EBONY.com: There’s also a rumor that Jay-Z is trying to sign you. Is that true?

Lecrae: [Laughs] At this point in time, no. Essentially, he was looking for some conscious artists and my name was thrown into a pool of other artists and that’s as far as it went.

EBONY.com: Is that something that you would consider?

Lecrae: Nah. For multiple reasons, but one majorly, I’m an independent artist, I’m a label owner. I love my independence. I love being able to create the story. And I want to do in many ways what Jay-Z is doing for the mainstream. He’s inspiring a lot of people to think they can do something on their own. I want to inspire people that they can do it on their own and not compromise their faith and beliefs, as well. So, that’s what I stand for.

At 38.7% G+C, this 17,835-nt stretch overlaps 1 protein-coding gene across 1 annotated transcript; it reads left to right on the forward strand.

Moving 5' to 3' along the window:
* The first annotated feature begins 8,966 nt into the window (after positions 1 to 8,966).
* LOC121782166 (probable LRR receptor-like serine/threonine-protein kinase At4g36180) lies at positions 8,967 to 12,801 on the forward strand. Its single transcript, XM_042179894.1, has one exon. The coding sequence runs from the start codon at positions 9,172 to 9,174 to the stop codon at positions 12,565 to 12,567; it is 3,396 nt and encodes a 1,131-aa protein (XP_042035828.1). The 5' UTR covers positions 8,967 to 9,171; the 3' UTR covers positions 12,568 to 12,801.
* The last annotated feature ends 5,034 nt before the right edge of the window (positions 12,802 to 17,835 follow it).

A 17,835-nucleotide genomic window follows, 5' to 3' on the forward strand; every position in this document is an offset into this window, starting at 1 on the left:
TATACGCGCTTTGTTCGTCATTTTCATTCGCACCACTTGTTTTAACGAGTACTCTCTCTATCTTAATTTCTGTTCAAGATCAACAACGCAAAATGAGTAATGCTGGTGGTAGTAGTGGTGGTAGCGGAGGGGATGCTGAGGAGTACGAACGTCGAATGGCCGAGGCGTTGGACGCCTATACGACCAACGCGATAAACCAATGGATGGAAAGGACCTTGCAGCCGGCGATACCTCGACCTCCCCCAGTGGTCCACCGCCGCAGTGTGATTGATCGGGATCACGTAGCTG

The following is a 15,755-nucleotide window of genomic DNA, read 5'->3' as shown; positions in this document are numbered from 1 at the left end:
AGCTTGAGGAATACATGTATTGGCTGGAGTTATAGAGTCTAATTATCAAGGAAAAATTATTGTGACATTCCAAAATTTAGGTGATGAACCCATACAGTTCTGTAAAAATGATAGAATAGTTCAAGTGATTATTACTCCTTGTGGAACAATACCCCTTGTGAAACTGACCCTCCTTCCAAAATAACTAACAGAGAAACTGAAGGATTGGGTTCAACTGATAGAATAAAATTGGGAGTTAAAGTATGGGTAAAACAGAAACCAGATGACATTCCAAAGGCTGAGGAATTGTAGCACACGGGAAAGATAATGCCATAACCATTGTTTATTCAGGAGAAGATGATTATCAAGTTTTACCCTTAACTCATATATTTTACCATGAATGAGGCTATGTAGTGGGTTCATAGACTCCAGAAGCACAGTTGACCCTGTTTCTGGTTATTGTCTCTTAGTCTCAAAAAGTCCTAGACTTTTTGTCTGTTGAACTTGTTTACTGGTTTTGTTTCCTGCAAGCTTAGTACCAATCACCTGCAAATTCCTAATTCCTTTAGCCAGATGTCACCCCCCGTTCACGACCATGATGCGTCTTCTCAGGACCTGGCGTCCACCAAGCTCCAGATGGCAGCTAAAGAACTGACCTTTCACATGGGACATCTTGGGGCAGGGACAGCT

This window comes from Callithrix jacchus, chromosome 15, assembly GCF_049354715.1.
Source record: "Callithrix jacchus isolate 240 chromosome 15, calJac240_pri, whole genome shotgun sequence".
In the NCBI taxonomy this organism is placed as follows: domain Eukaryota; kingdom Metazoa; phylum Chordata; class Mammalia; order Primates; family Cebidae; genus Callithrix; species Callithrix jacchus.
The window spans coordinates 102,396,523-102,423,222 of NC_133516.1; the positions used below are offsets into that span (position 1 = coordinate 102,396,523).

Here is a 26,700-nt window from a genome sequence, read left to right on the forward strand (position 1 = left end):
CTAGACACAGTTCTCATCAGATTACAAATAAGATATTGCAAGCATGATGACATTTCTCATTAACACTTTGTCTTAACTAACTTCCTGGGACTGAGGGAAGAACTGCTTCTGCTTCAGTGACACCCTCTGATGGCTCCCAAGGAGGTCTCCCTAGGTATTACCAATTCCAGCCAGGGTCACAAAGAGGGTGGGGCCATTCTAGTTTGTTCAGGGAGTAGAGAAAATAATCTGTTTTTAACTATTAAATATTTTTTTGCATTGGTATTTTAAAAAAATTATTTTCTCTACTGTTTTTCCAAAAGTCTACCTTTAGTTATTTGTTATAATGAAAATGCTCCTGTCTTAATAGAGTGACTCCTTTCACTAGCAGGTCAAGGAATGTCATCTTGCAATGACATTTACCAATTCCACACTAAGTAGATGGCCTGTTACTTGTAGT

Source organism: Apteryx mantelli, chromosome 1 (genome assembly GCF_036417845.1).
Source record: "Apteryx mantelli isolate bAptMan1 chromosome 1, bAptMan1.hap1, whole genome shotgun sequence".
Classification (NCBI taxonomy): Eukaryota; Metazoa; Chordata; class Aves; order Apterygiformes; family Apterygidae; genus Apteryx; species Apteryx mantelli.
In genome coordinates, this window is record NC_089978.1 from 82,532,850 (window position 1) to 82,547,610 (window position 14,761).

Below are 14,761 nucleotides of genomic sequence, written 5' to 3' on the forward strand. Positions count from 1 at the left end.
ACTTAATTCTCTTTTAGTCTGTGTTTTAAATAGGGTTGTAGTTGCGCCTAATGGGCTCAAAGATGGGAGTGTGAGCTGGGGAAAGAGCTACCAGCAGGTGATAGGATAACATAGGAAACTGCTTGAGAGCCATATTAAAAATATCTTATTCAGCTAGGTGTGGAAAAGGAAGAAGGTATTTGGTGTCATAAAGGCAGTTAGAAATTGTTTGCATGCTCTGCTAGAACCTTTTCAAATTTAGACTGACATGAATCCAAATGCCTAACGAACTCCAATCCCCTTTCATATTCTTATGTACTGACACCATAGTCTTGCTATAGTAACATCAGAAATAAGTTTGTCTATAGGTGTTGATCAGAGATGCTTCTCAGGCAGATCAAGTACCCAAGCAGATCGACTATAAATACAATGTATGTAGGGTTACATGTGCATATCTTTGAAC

EBONY.com: Before joining the faith, you had a lot of hardships—a near-arrest, a terrible car accident, some near-death moments—that literally brought you to your come-to-Jesus moment. Since becoming a Christian, have you faced anything else that made you reconsider your decision to follow Christ?

Lecrae: I can’t think of one single event, but I do know that the Christian faith is one that has to be tried and tested consistently. The Bible talks about making your "calling and election sure." And so I think you just have to ask those questions: Do I really believe this? Am I really serious about this? To prod and probe to see where you really stand. Hopefully you always end up with that firm foundation. So I think that’s healthy. I’ve had some circumstances and experiences that have been tough, but those trials and those tests on the other side of them have always produced a stronger faith.